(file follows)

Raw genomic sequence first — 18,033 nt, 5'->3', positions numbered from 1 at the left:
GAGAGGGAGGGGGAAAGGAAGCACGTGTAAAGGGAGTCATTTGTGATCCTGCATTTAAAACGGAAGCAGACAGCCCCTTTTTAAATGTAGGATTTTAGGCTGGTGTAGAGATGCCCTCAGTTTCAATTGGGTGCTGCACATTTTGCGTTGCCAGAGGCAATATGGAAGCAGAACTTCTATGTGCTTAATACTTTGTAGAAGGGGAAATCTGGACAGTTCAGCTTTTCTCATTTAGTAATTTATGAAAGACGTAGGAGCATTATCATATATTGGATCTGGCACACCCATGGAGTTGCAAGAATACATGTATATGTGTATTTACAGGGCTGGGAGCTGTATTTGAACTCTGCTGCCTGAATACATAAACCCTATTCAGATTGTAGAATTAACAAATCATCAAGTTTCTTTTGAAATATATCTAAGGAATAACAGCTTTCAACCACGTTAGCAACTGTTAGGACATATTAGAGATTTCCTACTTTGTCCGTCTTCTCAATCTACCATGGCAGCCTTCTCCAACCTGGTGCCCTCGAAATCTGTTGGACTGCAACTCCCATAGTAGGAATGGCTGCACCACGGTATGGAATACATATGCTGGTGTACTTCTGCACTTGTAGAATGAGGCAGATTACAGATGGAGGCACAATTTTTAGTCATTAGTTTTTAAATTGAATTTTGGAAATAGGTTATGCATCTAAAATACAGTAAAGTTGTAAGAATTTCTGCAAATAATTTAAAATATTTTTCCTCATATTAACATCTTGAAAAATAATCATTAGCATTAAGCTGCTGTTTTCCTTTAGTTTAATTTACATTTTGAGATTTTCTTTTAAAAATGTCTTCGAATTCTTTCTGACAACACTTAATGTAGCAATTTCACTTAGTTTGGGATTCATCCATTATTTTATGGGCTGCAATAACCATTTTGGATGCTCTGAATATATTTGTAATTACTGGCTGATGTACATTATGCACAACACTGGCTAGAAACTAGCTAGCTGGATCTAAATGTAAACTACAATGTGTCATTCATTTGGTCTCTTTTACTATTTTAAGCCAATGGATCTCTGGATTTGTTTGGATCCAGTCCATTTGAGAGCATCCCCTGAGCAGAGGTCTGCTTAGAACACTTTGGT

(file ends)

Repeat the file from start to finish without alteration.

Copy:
Raw genomic sequence first — 18,033 nt, 5'->3', positions numbered from 1 at the left:
GAGAGGGAGGGGGAAAGGAAGCACGTGTAAAGGGAGTCATTTGTGATCCTGCATTTAAAACGGAAGCAGACAGCCCCTTTTTAAATGTAGGATTTTAGGCTGGTGTAGAGATGCCCTCAGTTTCAATTGGGTGCTGCACATTTTGCGTTGCCAGAGGCAATATGGAAGCAGAACTTCTATGTGCTTAATACTTTGTAGAAGGGGAAATCTGGACAGTTCAGCTTTTCTCATTTAGTAATTTATGAAAGACGTAGGAGCATTATCATATATTGGATCTGGCACACCCATGGAGTTGCAAGAATACATGTATATGTGTATTTACAGGGCTGGGAGCTGTATTTGAACTCTGCTGCCTGAATACATAAACCCTATTCAGATTGTAGAATTAACAAATCATCAAGTTTCTTTTGAAATATATCTAAGGAATAACAGCTTTCAACCACGTTAGCAACTGTTAGGACATATTAGAGATTTCCTACTTTGTCCGTCTTCTCAATCTACCATGGCAGCCTTCTCCAACCTGGTGCCCTCGAAATCTGTTGGACTGCAACTCCCATAGTAGGAATGGCTGCACCACGGTATGGAATACATATGCTGGTGTACTTCTGCACTTGTAGAATGAGGCAGATTACAGATGGAGGCACAATTTTTAGTCATTAGTTTTTAAATTGAATTTTGGAAATAGGTTATGCATCTAAAATACAGTAAAGTTGTAAGAATTTCTGCAAATAATTTAAAATATTTTTCCTCATATTAACATCTTGAAAAATAATCATTAGCATTAAGCTGCTGTTTTCCTTTAGTTTAATTTACATTTTGAGATTTTCTTTTAAAAATGTCTTCGAATTCTTTCTGACAACACTTAATGTAGCAATTTCACTTAGTTTGGGATTCATCCATTATTTTATGGGCTGCAATAACCATTTTGGATGCTCTGAATATATTTGTAATTACTGGCTGATGTACATTATGCACAACACTGGCTAGAAACTAGCTAGCTGGATCTAAATGTAAACTACAATGTGTCATTCATTTGGTCTCTTTTACTATTTTAAGCCAATGGATCTCTGGATTTGTTTGGATCCAGTCCATTTGAGAGCATCCCCTGAGCAGAGGTCTGCTTAGAACACTTTGGT